Eye-Catching Products in a Hall of Gadgetry
By JENNA WORTHAM, SAM GROBART and JOSHUA BRUSTEIN
Published: January 9, 2011
LAS VEGAS — The throngs at this year’s Consumer Electronics Show, which ended Sunday, jammed this city’s streets, hotels and cellular networks. At times it seemed it might have been easier to stay at home and read about it on the Web. But that might have meant missing out on an unexpected discovery or the buzz of something big. Technology editors and reporters of The New York Times who attended share snippets from their notebooks below. Complete coverage of the show is at nytimes.com/gadgetwise.
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Times Topic: Consumer Electronics Show (CES)
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Several floors above the rows of slot machines in the Mandalay Bay Hotel and Casino, Matias Duarte sat on a gold velvet couch overlooking the Las Vegas Strip, grinning like the Cheshire Cat.
Mr. Duarte, the head designer and interface architect of Android, Google’s mobile operating system, had just helped demonstrate the latest version of the software to an enthusiastic audience.
Just a few years ago, industry experts and analysts doubted that Android’s one-size-fits-all approach to software would be successful with phone makers eager to differentiate their devices from one another. But now, many hardware manufacturers are focusing on creating products that run on Android.
This year at C.E.S., it seemed impossible to turn around without bumping into a smartphone, tablet or kitchen appliance running a version of Android, which Google gives away free.
“It’s the beauty of the open-source model,” said Mr. Duarte. “Anyone and anything can work on it.”
“The success of Android hasn’t been put to a test,” said Gene Munster, an analyst with Piper Jaffray. When popular smartphones like the iPhone migrate to other carriers, he said, “we’ll see how it plays out.”
But Mr. Duarte was undeterred.
“It seemed like a crazy idea when Andy came up with it,” he said, referring to Andy Rubin, the co-founder of Android. “But this C.E.S is proof that Android is a juggernaut, that it works.” JENNA WORTHAM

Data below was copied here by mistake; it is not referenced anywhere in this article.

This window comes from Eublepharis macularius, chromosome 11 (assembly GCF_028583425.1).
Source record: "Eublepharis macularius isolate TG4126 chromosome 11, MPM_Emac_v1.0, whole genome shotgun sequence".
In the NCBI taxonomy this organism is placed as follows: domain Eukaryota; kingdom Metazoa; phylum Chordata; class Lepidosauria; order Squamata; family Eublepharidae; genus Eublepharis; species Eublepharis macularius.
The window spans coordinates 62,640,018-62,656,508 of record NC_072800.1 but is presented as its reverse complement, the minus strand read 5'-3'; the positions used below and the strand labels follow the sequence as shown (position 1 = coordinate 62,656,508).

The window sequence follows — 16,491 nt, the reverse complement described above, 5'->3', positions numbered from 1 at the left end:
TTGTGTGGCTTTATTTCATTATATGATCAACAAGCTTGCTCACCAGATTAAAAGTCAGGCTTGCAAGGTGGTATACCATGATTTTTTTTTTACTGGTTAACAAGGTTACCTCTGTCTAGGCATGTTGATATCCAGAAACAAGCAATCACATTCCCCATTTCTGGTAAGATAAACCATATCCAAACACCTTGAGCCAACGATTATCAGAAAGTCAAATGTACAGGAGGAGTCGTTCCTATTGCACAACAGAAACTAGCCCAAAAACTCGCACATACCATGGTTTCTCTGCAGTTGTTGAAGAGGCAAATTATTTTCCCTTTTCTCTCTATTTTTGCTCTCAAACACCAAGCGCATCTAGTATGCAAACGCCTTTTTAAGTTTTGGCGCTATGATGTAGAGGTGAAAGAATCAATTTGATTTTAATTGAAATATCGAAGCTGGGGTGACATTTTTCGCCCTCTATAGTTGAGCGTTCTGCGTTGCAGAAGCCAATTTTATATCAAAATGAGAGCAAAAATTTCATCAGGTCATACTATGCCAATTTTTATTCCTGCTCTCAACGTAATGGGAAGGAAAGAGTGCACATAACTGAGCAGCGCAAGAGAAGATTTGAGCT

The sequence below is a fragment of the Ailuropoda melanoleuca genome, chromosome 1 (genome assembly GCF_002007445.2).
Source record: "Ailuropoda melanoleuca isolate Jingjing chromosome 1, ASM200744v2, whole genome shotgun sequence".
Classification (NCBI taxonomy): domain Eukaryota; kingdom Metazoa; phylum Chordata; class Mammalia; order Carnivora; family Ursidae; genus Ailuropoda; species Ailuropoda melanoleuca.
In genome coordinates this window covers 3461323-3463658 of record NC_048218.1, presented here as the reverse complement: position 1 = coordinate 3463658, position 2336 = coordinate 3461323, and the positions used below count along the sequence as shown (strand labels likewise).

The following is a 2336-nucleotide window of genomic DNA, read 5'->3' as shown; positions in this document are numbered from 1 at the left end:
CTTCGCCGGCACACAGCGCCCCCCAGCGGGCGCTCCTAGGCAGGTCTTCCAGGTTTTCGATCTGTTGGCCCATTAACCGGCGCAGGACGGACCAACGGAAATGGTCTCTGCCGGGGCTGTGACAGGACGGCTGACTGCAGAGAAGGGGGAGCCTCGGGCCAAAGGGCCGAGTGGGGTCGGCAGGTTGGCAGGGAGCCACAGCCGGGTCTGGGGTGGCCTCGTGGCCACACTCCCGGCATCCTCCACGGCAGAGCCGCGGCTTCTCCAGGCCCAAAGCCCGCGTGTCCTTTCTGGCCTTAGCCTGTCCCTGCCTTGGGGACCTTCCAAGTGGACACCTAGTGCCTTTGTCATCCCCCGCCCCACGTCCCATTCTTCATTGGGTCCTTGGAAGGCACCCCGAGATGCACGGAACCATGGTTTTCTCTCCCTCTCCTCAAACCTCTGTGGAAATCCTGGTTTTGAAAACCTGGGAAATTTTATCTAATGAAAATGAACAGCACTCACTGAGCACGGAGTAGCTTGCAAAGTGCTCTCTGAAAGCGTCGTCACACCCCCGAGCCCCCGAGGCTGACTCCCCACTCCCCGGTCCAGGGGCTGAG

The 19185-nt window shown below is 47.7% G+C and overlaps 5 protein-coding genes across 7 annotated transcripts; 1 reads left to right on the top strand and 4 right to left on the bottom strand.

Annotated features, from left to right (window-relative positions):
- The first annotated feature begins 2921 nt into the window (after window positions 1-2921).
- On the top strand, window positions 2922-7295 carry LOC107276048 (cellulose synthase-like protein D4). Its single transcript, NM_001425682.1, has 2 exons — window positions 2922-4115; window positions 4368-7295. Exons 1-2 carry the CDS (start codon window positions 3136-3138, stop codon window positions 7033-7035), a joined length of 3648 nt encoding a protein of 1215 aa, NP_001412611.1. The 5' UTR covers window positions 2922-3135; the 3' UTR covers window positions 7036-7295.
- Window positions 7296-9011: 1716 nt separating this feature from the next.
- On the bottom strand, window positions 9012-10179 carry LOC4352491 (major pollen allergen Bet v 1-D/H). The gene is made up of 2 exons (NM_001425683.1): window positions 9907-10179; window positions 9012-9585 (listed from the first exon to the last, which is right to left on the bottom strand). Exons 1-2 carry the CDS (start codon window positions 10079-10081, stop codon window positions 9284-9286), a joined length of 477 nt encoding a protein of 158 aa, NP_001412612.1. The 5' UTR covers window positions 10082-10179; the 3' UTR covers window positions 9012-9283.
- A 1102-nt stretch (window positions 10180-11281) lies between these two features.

Hot and Cold
Every once in a while at a trade show, you get to see a magic trick. At the booth of a company called Fulton Innovation, there were two.
Fulton, based in Ada, Mich., specializes in inductive power systems. The most well-known applications of inductive power are pads that can charge smartphones without wires and cooktops that can heat pots and pans, but otherwise remain cool to the touch.
Fulton has taken the inductive concept and run with it. Its booth showcased products with inductive inks in their packaging: when placed on a shelf with an inductive coil, things like cereal boxes and printed labels can light up or flash in patterns.
Fulton also has systems intended for homes. Induction cooktops have been around for years, but Fulton has broken down the components and placed them under the countertop, converting any surface into an invisible inductive cooktop that can heat pots and pans.
The technology can also heat up packages like soup containers, using the inductive ink. In theory (the technology is real, the commercial partners at this point less so), someone could buy a can of Chef Boyardee, slap it down on an inductive countertop and cook Beefaroni on the spot.
The same system can power small appliances. Fulton showed off toasters and blenders retrofitted with inductive-power bases. Place the blender on the surface and it runs as if it were plugged in. The same surface remains otherwise inert and can be treated like any kitchen countertop.
C.E.S. was mostly underwhelming this year (3-D TVs, again; tablets, again; Internet-connected TVs, again), but in a small corner of the Las Vegas Convention Center, there was a little slice of Tomorrowland. SAM GROBART
Two Touch Screens
The tablet is a simple idea: a computer that, from the outside, is little more than a pane of touch-sensitive glass. During a week in which dozens of companies showed variations on this concept, few devices stood out. This was particularly true since many tablets, like the Motorola Xoom, perhaps the one that got the most attention, were not available for full demonstrations.
Acer, a company that makes low-cost personal computers, distinguished itself from the crowd on novelty factor alone. It moved perhaps the furthest away from the basic tablet idea with the Iconia. The device, which will run Windows 7, resembles a laptop, but opens up to reveal two 14-inch touch screens. Acer first announced the tablet-laptop hybrid in November and plans to begin selling it in March for under $1,000.
The Iconia gives users a large amount of screen space, making for easy multitasking. And the two screens mean that a user can look at one while typing on a virtual keyboard on the other. Some people will see this as an advantage compared with tablets, and others will see it as a disadvantage compared with laptops.
There is also a major tradeoff in size. The device is enormous compared with other tablets and weighs more than a notebook.
“This is meant to go to the kitchen and the bedroom. It’s not meant to go East to West Coast,” said Ray Sawall, a senior product manager for Acer.
Despite its quirks, or perhaps because of them, the Iconia won a contest at C.E.S. called Last Gadget Standing, in which audience members cheered for their favorite from a list of 10 finalists. JOSHUA BRUSTEIN